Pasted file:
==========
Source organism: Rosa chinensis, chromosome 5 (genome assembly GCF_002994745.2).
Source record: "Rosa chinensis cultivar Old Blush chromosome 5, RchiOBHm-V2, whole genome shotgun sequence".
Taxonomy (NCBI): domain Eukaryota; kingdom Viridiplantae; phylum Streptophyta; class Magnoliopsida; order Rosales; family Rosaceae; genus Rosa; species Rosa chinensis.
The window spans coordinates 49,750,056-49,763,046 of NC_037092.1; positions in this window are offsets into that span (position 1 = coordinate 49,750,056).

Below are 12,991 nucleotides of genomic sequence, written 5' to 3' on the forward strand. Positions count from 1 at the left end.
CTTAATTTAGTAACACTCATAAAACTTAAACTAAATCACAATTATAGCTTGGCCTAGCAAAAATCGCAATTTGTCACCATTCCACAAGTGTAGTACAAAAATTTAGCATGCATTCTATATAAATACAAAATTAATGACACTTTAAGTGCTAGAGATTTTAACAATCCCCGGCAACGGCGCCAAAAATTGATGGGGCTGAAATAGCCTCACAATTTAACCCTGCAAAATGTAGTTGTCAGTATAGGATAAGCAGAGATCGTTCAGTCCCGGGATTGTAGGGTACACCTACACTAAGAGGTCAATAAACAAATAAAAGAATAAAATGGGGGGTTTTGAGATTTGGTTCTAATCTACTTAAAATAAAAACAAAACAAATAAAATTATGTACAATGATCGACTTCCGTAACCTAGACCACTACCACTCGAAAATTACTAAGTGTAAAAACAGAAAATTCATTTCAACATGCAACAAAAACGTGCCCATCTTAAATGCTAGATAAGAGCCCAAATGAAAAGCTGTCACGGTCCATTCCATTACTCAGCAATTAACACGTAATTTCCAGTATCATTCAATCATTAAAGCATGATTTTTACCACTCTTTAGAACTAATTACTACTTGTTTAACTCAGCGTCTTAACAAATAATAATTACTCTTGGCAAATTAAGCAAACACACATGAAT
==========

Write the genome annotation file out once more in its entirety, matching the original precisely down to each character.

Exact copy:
Source organism: Rosa chinensis, chromosome 5 (genome assembly GCF_002994745.2).
Source record: "Rosa chinensis cultivar Old Blush chromosome 5, RchiOBHm-V2, whole genome shotgun sequence".
Taxonomy (NCBI): domain Eukaryota; kingdom Viridiplantae; phylum Streptophyta; class Magnoliopsida; order Rosales; family Rosaceae; genus Rosa; species Rosa chinensis.
The window spans coordinates 49,750,056-49,763,046 of NC_037092.1; positions in this window are offsets into that span (position 1 = coordinate 49,750,056).

Below are 12,991 nucleotides of genomic sequence, written 5' to 3' on the forward strand. Positions count from 1 at the left end.
CTTAATTTAGTAACACTCATAAAACTTAAACTAAATCACAATTATAGCTTGGCCTAGCAAAAATCGCAATTTGTCACCATTCCACAAGTGTAGTACAAAAATTTAGCATGCATTCTATATAAATACAAAATTAATGACACTTTAAGTGCTAGAGATTTTAACAATCCCCGGCAACGGCGCCAAAAATTGATGGGGCTGAAATAGCCTCACAATTTAACCCTGCAAAATGTAGTTGTCAGTATAGGATAAGCAGAGATCGTTCAGTCCCGGGATTGTAGGGTACACCTACACTAAGAGGTCAATAAACAAATAAAAGAATAAAATGGGGGGTTTTGAGATTTGGTTCTAATCTACTTAAAATAAAAACAAAACAAATAAAATTATGTACAATGATCGACTTCCGTAACCTAGACCACTACCACTCGAAAATTACTAAGTGTAAAAACAGAAAATTCATTTCAACATGCAACAAAAACGTGCCCATCTTAAATGCTAGATAAGAGCCCAAATGAAAAGCTGTCACGGTCCATTCCATTACTCAGCAATTAACACGTAATTTCCAGTATCATTCAATCATTAAAGCATGATTTTTACCACTCTTTAGAACTAATTACTACTTGTTTAACTCAGCGTCTTAACAAATAATAATTACTCTTGGCAAATTAAGCAAACACACATGAAT